Today's Brooklyn Nets, under the name the New Jersey Americans, were an original 1967 upstart team of the American Basketball Association, (a rival league, competing against the NBA). Due to a comedy of errors that booted them out Manhattan before the first game, they played their home games in the Teaneck (NJ) Armory. They made the playoffs that year but were forced by more brainless circumstance to desperately relocate to the Comack Arena, on Long Island. When that facility was deemed unsuitable for ABA safety standards that first home game was forfeited to the Kentucky Colonels, (2-0).
This year, the team moved to Brooklyn. The beautiful Barclay Center in Downtown Brooklyn was built for these tradition cellar-dwellers so fresh start with a renewed vigor was expected. But I was profoundly disappointed. This move was their chance to shed their history of awfulness and rise up and become their own unparalleled entity...but they failed miserably.
Their first gaff that will further entrench them as a non-NBA power was retaining their incredibly inane Nets nickname. Second, at a time when licensed team apparel is a tremendous money maker, they went with a lackluster logo.
|UGH ! DID A MIDDLE-SCHOOLER WIN A CONTEST? WHO MADE THE DECISION TO USE SUCH GENERIC ARTWORK? TAKE YOUR PICK, BOTH DULLARDS SUCK.|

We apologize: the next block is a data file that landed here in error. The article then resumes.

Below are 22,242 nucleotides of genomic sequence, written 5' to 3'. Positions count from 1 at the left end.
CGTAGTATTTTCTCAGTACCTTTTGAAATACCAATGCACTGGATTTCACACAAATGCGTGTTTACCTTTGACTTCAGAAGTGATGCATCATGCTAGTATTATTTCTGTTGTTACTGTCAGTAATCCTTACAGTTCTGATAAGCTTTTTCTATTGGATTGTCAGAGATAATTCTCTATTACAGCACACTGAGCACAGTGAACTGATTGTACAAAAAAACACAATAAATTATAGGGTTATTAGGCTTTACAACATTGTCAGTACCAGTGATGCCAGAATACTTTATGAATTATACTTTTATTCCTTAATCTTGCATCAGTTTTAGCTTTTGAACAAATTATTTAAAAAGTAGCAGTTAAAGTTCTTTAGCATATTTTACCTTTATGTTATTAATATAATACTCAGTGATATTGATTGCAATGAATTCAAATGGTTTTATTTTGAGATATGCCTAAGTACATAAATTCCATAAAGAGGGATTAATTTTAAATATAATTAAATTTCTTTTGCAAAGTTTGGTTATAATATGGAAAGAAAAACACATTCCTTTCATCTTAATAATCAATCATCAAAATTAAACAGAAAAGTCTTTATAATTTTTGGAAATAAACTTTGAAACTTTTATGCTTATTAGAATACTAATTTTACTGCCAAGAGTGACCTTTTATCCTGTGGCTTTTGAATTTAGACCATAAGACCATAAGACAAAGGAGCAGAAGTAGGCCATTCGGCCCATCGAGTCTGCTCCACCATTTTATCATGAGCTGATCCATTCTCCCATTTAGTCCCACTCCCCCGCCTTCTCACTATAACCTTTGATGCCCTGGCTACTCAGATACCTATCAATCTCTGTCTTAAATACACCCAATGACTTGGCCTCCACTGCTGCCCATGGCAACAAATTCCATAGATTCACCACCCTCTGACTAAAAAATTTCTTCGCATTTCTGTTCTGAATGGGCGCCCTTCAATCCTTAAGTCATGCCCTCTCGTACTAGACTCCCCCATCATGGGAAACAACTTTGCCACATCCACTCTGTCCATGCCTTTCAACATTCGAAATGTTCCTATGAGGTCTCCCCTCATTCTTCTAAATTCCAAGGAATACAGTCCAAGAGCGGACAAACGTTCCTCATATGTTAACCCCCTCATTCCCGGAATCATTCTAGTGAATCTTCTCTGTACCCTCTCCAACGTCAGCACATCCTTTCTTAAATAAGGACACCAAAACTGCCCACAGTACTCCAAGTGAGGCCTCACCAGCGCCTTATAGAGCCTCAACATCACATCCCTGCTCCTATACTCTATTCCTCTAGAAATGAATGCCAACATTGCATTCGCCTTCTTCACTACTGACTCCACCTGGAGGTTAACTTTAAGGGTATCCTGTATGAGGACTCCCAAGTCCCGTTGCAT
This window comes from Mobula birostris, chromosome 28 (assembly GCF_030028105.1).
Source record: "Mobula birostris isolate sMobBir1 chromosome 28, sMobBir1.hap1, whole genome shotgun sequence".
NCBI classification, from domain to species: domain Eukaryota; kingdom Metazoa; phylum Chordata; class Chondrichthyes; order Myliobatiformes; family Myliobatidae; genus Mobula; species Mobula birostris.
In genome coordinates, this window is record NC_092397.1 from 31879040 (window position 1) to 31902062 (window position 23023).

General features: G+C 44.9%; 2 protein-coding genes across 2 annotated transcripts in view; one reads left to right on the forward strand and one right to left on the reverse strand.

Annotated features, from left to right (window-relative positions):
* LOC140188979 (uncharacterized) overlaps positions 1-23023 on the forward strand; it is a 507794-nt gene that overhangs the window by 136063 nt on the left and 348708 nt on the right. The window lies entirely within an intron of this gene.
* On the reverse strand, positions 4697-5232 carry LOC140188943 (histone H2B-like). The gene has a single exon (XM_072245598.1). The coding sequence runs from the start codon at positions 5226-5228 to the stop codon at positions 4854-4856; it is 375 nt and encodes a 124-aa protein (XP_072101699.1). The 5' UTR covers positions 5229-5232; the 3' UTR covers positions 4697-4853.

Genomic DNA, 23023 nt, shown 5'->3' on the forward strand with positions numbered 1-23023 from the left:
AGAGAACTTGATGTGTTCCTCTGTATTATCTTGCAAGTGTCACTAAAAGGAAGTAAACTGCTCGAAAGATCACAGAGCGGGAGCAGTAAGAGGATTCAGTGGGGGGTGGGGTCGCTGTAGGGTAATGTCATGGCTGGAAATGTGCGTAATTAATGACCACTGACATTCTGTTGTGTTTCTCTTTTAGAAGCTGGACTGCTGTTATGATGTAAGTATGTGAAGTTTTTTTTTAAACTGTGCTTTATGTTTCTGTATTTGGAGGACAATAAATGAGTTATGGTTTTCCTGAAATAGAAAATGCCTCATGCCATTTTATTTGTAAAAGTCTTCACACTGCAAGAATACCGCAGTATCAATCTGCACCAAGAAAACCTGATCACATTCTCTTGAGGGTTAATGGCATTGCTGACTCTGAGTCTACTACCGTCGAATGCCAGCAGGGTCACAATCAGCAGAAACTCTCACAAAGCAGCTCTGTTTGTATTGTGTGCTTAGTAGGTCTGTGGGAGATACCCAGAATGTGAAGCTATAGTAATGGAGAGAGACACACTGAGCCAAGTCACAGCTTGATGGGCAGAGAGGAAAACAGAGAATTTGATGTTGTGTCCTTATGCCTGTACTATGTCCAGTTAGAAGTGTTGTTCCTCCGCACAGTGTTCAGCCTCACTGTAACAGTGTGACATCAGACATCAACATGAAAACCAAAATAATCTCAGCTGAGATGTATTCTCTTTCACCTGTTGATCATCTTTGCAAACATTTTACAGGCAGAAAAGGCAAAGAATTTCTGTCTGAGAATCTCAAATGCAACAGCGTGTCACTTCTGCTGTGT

To prove I'm venting and not complaining why wouldn't they use something like this.
|BUT FAR WORSE THAN THE LOGO AND BLAND BLACK AND WHITENESS...THE ROOT OF THE PROBLEM IS THE NETS NAME.|
Luckily current Nets owner Mikhail Prokhorov wasn't around in 1968 when the name Nets was chosen because it rhymes with Jets and Mets. If given the same opportunity, he might have reflected on his Russian lineage and called them, the Nyets (with the "e" backwards). Oddly, considering where they are and where they've been, the Nyets might have been a suitable name after all.
On the other hand, I'm positive if hip-hop master Jay-Z became the Brooklyn Nets owner there would have been a trendier (better) team name, logo and color scheme.
If he would have put me in charge...I would have found a name that befits the borough that welcomes people to town with a sign that quotes Jackie Gleason's, "How Sweet It Is" and wishes them farewell with a "Fuhgeddaboudit," sign.
|THOSE TWO SIGNS TRULY ENCAPSULATE MY OLD HOME TOWN FROM CONEY ISLAND TO DYKER HEIGHTS, BEDFORD-STUYVESANT TO SHEEPSHEAD BAY AND FROM GRAVESEND TO CANARSIE.|
Brooklynites are from a tough, hardworking, kinda dumb and kinda smart stock. They might seem like they can't be bothered because they are always be in a hurry...but don't be fooled, they have their shit together enough to recognize an injustice and are willing to stand-up for a worthy cause...not necessarily their own. That is why I would never dream of demonizing Brooklyn with disparaging team nicknames like; the Hitmen, Uzis, Carjackers, Crack Whores or Sons of Sam.
I prefer to hearken back to the Brooklyn Trolley-Dodger spirit but with a contemporary, frenzied, yet likable flavor. My brilliant solution would have been to name the Nets, the Brooklyn Frenetics! The team would be revitalized and I'd cash in on a boat load of money from merchandising. Plus, the old-guard purists could still call those losers, the Nets, (fre-NET-ics)...but I wouldn't...not even if I was getting carjacked with an Uzi pointed at my head.